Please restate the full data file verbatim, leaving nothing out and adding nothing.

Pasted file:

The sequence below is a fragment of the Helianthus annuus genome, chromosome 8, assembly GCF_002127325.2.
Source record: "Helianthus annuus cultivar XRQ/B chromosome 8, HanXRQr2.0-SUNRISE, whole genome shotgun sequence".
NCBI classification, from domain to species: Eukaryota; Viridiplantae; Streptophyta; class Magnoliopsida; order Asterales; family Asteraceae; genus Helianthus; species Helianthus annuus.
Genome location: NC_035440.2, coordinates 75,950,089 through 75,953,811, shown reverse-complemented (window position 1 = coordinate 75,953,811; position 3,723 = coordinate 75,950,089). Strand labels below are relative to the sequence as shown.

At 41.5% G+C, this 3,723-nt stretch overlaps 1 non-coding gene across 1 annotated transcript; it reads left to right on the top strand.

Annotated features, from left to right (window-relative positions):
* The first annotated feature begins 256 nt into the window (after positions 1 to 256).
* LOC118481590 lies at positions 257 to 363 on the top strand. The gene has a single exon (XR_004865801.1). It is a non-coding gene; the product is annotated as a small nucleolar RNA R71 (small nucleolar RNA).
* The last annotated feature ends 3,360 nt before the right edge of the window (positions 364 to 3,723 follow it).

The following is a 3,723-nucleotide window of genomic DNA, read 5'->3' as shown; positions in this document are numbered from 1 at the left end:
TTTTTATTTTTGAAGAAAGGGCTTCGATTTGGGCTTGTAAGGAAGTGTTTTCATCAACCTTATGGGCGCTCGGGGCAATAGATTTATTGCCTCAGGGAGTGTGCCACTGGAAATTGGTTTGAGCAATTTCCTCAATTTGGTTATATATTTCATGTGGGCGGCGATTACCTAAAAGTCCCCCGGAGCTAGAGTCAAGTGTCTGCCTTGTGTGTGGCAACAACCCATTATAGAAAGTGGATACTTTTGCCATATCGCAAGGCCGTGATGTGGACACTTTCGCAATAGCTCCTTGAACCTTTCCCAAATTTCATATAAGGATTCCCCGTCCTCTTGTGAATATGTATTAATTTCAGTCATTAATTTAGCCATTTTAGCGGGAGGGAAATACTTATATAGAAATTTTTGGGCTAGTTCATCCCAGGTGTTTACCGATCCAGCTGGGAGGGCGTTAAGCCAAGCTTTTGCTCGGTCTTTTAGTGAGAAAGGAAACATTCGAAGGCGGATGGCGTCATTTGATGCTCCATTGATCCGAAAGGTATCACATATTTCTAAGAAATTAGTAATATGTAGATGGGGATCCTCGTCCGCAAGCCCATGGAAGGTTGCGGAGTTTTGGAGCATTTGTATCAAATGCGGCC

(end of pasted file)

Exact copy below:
The sequence below is a fragment of the Helianthus annuus genome, chromosome 8, assembly GCF_002127325.2.
Source record: "Helianthus annuus cultivar XRQ/B chromosome 8, HanXRQr2.0-SUNRISE, whole genome shotgun sequence".
NCBI classification, from domain to species: Eukaryota; Viridiplantae; Streptophyta; class Magnoliopsida; order Asterales; family Asteraceae; genus Helianthus; species Helianthus annuus.
Genome location: NC_035440.2, coordinates 75,950,089 through 75,953,811, shown reverse-complemented (window position 1 = coordinate 75,953,811; position 3,723 = coordinate 75,950,089). Strand labels below are relative to the sequence as shown.

At 41.5% G+C, this 3,723-nt stretch overlaps 1 non-coding gene across 1 annotated transcript; it reads left to right on the top strand.

Annotated features, from left to right (window-relative positions):
* The first annotated feature begins 256 nt into the window (after positions 1 to 256).
* LOC118481590 lies at positions 257 to 363 on the top strand. The gene has a single exon (XR_004865801.1). It is a non-coding gene; the product is annotated as a small nucleolar RNA R71 (small nucleolar RNA).
* The last annotated feature ends 3,360 nt before the right edge of the window (positions 364 to 3,723 follow it).

The following is a 3,723-nucleotide window of genomic DNA, read 5'->3' as shown; positions in this document are numbered from 1 at the left end:
TTTTTATTTTTGAAGAAAGGGCTTCGATTTGGGCTTGTAAGGAAGTGTTTTCATCAACCTTATGGGCGCTCGGGGCAATAGATTTATTGCCTCAGGGAGTGTGCCACTGGAAATTGGTTTGAGCAATTTCCTCAATTTGGTTATATATTTCATGTGGGCGGCGATTACCTAAAAGTCCCCCGGAGCTAGAGTCAAGTGTCTGCCTTGTGTGTGGCAACAACCCATTATAGAAAGTGGATACTTTTGCCATATCGCAAGGCCGTGATGTGGACACTTTCGCAATAGCTCCTTGAACCTTTCCCAAATTTCATATAAGGATTCCCCGTCCTCTTGTGAATATGTATTAATTTCAGTCATTAATTTAGCCATTTTAGCGGGAGGGAAATACTTATATAGAAATTTTTGGGCTAGTTCATCCCAGGTGTTTACCGATCCAGCTGGGAGGGCGTTAAGCCAAGCTTTTGCTCGGTCTTTTAGTGAGAAAGGAAACATTCGAAGGCGGATGGCGTCATTTGATGCTCCATTGATCCGAAAGGTATCACATATTTCTAAGAAATTAGTAATATGTAGATGGGGATCCTCGTCCGCAAGCCCATGGAAGGTTGCGGAGTTTTGGAGCATTTGTATCAAATGCGGCC